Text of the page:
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Thanks. I don't think she has dementia or Alzheimers though, I think it's age or medical related (perhaps she developed another UTI). She kind of goes through cycles.

But what really bothers me is that she told her son I hadn't fed her and he believed her until I told him otherwise. What happens when she does this again but I don't know about it? I'm not sure why anyone would just automatically believe her.
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It is tiresome for people who live with it every day, but like you said, the others don't know. Don't worry so much about the tales and the "truth". If it is important, write a booklet and print off copies. The versions you heard growing up may not be entirely the truth either. I know the tales I heard growing up changed with every telling. Like fish stories, I guess. Mom has been sitting at the table before and asked if we were going to eat, when we just finished. The brain is a weird and wondrous thing. Hallucinations and delusions is our dilemma right now. We learn as we go along. Mom is in the 2nd day of talking nonstop. To me and to people in the room that I can't see. These episodes are getting more frequent and are very disturbing to one and all.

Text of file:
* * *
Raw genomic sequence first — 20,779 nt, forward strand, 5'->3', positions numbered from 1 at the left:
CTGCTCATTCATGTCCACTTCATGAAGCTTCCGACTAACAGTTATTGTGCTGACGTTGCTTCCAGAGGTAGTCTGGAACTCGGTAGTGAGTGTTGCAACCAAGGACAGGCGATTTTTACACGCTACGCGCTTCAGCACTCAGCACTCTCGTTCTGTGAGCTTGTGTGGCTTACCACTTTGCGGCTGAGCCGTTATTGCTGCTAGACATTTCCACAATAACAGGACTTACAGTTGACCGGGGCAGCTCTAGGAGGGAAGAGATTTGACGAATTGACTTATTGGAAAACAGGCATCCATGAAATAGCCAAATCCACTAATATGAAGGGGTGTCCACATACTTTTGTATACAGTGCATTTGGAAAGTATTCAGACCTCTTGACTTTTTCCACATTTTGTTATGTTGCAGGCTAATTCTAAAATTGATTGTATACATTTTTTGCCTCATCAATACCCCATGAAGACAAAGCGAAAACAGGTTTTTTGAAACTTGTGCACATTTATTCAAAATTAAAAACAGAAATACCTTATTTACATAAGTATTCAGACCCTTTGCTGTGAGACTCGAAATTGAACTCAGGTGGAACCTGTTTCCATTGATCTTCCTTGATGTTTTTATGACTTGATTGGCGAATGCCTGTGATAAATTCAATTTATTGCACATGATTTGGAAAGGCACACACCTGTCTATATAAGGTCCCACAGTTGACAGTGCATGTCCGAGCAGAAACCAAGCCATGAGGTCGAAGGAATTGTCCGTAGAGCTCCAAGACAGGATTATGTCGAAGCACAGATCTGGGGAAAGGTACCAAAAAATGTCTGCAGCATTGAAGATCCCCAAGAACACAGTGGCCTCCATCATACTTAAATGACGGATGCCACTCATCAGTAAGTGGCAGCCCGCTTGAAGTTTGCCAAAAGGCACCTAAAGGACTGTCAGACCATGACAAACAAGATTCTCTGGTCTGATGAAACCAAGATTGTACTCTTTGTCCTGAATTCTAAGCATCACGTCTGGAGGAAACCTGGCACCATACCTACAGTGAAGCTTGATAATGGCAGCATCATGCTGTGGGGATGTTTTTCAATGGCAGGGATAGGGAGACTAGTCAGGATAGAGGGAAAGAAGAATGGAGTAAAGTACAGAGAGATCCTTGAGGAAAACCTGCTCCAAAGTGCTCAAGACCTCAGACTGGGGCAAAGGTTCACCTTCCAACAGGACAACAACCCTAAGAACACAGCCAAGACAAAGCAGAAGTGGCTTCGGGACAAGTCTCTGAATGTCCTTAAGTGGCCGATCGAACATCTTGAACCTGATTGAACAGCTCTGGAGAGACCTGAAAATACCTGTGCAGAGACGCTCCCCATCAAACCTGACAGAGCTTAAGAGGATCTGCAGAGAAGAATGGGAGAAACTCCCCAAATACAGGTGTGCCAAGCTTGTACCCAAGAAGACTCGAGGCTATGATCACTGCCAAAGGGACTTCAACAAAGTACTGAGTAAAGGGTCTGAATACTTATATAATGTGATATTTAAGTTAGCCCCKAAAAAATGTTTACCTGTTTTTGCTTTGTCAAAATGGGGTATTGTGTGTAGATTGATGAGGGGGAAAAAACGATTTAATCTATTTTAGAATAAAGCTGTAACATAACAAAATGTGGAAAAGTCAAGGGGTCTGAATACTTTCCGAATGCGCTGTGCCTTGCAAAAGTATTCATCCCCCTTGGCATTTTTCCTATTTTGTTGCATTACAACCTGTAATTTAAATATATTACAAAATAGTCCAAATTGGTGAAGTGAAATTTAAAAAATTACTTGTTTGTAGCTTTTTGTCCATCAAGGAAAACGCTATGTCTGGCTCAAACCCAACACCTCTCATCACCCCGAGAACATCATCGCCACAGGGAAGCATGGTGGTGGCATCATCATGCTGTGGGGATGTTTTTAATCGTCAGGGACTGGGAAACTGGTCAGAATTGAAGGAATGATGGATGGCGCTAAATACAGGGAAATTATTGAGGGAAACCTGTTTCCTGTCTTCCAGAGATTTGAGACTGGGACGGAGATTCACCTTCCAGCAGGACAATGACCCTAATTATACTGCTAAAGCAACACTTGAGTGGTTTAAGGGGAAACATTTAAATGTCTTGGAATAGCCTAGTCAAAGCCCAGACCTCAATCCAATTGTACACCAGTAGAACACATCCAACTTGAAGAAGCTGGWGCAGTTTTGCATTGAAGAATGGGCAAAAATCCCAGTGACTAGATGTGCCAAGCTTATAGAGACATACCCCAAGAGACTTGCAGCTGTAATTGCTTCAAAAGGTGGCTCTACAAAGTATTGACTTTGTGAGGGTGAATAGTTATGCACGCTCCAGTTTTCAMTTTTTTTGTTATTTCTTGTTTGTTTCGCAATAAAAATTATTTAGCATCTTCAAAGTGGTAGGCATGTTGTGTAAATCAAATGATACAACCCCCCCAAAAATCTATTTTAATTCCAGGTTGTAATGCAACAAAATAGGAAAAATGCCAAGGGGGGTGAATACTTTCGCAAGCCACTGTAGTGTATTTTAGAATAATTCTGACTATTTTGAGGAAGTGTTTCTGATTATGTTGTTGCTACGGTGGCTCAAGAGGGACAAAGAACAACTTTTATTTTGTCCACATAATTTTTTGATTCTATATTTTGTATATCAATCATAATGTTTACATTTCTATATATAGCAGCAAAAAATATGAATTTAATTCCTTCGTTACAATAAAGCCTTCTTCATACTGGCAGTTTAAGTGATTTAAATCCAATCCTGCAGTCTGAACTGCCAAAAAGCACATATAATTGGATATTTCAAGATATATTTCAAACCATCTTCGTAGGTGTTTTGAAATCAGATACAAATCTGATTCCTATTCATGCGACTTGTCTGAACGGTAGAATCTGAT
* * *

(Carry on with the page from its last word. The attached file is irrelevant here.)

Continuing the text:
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I found this section on Aging Care that has a lot of excellent articles about Alzheimer's/Dementia with a lot of good suggestions. https://www.agingcare.com/alzheimers-dementia

It is quite normal for an elder who has memory issues to forget when they had last eaten. We have to remember that their brain isn't processing things correctly.

My Dad has dementia and recently he still believes that he is going to work every day [he had retired from work 30 years ago], that he has meetings to go to, that he takes the bus to work, and will call me saying he had missed the bus so he is staying over at a motel. But I know he is in his Memory Care room because of the Caller ID. It still rattles me when he does this, but I am slowly trying to play along with his calls.